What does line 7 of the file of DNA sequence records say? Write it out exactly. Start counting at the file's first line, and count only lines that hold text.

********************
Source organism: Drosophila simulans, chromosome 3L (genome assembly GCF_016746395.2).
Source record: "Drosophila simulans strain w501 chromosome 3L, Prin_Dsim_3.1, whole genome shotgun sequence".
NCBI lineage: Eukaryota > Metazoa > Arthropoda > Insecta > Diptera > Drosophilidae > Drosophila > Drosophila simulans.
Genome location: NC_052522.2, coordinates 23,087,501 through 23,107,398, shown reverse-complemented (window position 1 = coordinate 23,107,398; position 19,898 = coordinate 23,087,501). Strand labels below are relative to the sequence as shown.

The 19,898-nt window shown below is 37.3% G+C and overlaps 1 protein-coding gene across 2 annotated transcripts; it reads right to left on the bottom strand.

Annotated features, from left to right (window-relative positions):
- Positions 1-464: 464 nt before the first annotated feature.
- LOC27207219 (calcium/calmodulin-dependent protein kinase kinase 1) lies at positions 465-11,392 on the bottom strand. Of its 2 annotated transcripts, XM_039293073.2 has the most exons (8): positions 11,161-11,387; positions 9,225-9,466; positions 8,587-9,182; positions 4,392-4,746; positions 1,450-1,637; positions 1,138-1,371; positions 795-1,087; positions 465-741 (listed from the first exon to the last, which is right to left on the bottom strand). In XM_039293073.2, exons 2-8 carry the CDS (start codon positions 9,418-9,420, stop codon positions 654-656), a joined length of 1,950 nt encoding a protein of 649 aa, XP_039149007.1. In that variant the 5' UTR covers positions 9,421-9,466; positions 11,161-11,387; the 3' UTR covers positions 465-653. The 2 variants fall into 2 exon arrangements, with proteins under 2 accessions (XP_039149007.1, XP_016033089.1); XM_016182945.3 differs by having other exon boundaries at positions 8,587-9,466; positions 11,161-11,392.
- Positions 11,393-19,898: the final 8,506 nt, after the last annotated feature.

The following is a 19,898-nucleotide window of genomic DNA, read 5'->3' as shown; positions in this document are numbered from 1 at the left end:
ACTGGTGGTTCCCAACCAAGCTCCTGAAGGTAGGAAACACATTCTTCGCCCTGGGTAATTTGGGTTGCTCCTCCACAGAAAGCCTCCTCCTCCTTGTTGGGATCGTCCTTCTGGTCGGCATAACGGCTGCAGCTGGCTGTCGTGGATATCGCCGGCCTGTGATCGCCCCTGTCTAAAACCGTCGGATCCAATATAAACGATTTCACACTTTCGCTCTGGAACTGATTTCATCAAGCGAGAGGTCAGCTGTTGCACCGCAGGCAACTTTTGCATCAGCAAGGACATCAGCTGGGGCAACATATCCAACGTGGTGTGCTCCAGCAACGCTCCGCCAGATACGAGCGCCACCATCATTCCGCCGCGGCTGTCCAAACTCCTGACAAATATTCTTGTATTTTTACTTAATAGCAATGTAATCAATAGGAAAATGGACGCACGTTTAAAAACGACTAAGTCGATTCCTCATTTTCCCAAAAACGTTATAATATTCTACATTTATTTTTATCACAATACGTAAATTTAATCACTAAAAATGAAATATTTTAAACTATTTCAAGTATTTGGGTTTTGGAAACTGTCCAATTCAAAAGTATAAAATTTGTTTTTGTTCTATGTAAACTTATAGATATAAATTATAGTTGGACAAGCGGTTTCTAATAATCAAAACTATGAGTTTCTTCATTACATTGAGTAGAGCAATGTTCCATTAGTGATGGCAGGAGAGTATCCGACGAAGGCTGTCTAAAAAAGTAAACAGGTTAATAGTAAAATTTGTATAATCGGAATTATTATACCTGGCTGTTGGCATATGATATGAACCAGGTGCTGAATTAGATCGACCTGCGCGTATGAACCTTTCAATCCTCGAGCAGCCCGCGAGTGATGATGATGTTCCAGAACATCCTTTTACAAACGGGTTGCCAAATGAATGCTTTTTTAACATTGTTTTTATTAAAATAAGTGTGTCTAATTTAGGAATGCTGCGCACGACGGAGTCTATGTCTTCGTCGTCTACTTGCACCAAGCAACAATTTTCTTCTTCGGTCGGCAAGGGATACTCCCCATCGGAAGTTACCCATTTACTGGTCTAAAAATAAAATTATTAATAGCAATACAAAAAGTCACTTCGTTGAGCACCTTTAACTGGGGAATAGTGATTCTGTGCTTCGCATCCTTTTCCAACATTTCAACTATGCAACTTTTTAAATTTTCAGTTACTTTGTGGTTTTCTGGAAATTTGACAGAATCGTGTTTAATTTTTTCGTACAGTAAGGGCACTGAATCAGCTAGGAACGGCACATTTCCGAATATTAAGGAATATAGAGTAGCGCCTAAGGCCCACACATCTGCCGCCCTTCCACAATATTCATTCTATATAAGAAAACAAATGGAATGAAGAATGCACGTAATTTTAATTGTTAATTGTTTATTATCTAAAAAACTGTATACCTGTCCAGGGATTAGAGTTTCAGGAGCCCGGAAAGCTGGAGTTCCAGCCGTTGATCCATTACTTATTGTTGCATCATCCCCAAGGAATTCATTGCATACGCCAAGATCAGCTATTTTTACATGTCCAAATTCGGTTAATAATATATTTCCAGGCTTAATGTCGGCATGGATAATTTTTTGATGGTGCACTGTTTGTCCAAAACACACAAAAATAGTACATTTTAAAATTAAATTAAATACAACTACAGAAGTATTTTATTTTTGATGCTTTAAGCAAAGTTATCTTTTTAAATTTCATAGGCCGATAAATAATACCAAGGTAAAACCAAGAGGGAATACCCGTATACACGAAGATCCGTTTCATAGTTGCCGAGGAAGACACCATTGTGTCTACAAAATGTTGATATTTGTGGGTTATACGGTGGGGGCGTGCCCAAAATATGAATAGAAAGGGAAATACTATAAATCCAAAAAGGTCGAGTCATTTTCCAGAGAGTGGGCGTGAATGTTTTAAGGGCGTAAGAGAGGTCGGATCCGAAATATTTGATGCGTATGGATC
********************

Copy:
- Positions 1-464: 464 nt before the first annotated feature.